Even if Judge Chhabria had agreed with the state’s characterization of the speech as commercial in nature, the outcome would arguably have been the same. The Supreme Court held in IMS Health that speaker- and content-based discrimination of commercial speech must withstand “heightened scrutiny.” The Court intended that such scrutiny, as Washington Legal Foundation recently argued in an amicus brief, be higher than the “intermediate scrutiny” applied under the Court’s Central Hudson test for commercial speech limits. The same flaws Judge Chhabria identified in his “strict scrutiny” of California’s content-based speech ban would doom the law under heightened scrutiny.
Finally, if any doubt remains that California is especially hostile to businesses’ speech rights, consider the discovery request it filed after the court imposed a preliminary injunction. The state sought, among other items, documents on IMDb’s efforts to lobby against the challenged law as well as its communications with third parties that filed supportive amicus briefs. Judge Chhabria strongly rejected these requests, writing:
In a normal civil case, these kinds of irrelevant and burdensome discovery requests are merely annoying. But this is a First Amendment case. … Against this backdrop, the government’s discovery requests are more than annoying. They’re disturbing. … [T]wo of the discovery requests are even worse: they are an outright abuse of power. It’s difficult to conceive of a reason, other than harassment, for seeking [such] communications … .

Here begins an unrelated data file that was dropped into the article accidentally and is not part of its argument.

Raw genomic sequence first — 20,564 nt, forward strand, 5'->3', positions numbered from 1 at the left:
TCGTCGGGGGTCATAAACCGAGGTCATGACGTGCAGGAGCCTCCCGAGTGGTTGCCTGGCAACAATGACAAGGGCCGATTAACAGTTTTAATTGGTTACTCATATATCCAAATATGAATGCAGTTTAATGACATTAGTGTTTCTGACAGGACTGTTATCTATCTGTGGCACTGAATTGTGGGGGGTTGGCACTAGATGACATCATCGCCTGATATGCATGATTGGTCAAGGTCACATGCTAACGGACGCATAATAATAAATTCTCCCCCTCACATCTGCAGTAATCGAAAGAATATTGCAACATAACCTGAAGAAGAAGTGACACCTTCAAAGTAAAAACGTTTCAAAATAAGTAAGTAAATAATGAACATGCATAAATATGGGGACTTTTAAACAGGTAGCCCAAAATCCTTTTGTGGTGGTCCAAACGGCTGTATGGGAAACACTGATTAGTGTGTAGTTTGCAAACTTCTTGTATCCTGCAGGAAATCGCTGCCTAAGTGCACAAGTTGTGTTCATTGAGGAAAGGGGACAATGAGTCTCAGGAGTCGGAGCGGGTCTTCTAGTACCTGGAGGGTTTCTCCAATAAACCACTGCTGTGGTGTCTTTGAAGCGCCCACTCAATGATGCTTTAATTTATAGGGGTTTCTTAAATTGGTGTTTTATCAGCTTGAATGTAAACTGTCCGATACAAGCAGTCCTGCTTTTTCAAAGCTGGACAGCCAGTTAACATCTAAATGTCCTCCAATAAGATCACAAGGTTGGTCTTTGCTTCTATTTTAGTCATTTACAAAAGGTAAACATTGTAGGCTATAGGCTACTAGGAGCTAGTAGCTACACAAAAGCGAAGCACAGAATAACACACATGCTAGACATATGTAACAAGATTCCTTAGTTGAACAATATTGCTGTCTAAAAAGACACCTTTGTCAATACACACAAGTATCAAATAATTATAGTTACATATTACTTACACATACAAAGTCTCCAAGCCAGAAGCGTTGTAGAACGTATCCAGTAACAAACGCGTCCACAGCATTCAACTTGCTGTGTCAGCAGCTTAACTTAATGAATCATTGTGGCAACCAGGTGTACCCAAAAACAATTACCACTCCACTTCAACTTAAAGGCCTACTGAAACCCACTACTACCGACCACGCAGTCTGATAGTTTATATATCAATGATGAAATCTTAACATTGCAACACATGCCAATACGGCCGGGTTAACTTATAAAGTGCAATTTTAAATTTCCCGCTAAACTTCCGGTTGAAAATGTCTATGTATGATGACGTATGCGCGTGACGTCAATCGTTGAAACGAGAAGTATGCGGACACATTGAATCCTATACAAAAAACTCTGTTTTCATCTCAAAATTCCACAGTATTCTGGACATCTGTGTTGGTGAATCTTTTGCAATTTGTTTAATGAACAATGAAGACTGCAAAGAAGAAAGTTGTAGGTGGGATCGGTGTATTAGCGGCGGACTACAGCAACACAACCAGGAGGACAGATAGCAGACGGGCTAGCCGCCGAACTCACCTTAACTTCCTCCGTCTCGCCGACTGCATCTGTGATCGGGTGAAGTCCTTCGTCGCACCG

The result in IMDb.com should also be considered in the context of unrelated ongoing litigation in the Eastern District of Pennsylvania, Chamber of Commerce of Greater Philadelphia v. City of Philadelphia. That suit argues that a city ordinance prohibiting employers from inquiring about job applicants’ salary history violates the First Amendment. The city’s purported interest is prevention of gender discrimination. As with California’s AB 1687, Philadelphia simply presumes a causal connection between salary-history requests and discrimination. Also, the city argues that the ordinance regulates commercial speech.
The challenger has urged the court to evaluate the restriction under the same strict-scrutiny standard that Judge Chhabria applied in IMDb.com. WLF argued in its supportive amicus brief that regardless of how the court categorizes the speech, the ordinance discriminates against employers’ speech based on its content, and is thus presumptively unconstitutional.
Politicians and regulators should not treat businesses’ speech, be it non-misleading promotion of a legal product or truthful statements expressed in the course of economic activity, as collateral damage in attaining their social- or health-policy goals. Those goals may be unquestionably valid, but speech restrictions must be “actually necessary,” as Judge Chhabria explained—a last, not first resort in policymaking. We trust that our courts will keep that firmly in mind if governments persist in targeting speech rather than conduct.
Also published by Forbes.com on WLF’s contributor page.